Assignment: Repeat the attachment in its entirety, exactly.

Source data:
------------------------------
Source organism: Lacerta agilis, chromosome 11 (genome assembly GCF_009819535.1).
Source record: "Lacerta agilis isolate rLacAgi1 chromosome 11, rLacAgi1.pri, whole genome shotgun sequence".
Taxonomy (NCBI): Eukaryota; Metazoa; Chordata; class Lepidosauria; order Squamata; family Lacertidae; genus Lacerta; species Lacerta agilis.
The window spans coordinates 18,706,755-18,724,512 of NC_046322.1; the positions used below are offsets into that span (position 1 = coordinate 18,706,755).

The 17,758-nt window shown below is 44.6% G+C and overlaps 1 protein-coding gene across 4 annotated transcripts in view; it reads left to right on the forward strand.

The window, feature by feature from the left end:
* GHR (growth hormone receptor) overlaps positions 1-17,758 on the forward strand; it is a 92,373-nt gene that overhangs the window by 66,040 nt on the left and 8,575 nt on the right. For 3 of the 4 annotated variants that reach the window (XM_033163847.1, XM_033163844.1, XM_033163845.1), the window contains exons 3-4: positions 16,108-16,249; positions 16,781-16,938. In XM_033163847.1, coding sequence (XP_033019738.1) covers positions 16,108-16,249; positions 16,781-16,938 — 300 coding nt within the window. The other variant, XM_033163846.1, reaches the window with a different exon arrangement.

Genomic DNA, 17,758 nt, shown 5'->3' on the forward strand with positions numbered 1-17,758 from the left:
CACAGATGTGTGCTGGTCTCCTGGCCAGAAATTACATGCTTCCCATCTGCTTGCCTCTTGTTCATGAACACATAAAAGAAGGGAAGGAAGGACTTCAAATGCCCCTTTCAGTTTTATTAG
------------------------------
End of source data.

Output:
Source organism: Lacerta agilis, chromosome 11 (genome assembly GCF_009819535.1).
Source record: "Lacerta agilis isolate rLacAgi1 chromosome 11, rLacAgi1.pri, whole genome shotgun sequence".
Taxonomy (NCBI): Eukaryota; Metazoa; Chordata; class Lepidosauria; order Squamata; family Lacertidae; genus Lacerta; species Lacerta agilis.
The window spans coordinates 18,706,755-18,724,512 of NC_046322.1; the positions used below are offsets into that span (position 1 = coordinate 18,706,755).

The 17,758-nt window shown below is 44.6% G+C and overlaps 1 protein-coding gene across 4 annotated transcripts in view; it reads left to right on the forward strand.

The window, feature by feature from the left end:
* GHR (growth hormone receptor) overlaps positions 1-17,758 on the forward strand; it is a 92,373-nt gene that overhangs the window by 66,040 nt on the left and 8,575 nt on the right. For 3 of the 4 annotated variants that reach the window (XM_033163847.1, XM_033163844.1, XM_033163845.1), the window contains exons 3-4: positions 16,108-16,249; positions 16,781-16,938. In XM_033163847.1, coding sequence (XP_033019738.1) covers positions 16,108-16,249; positions 16,781-16,938 — 300 coding nt within the window. The other variant, XM_033163846.1, reaches the window with a different exon arrangement.

Genomic DNA, 17,758 nt, shown 5'->3' on the forward strand with positions numbered 1-17,758 from the left:
CACAGATGTGTGCTGGTCTCCTGGCCAGAAATTACATGCTTCCCATCTGCTTGCCTCTTGTTCATGAACACATAAAAGAAGGGAAGGAAGGACTTCAAATGCCCCTTTCAGTTTTATTAG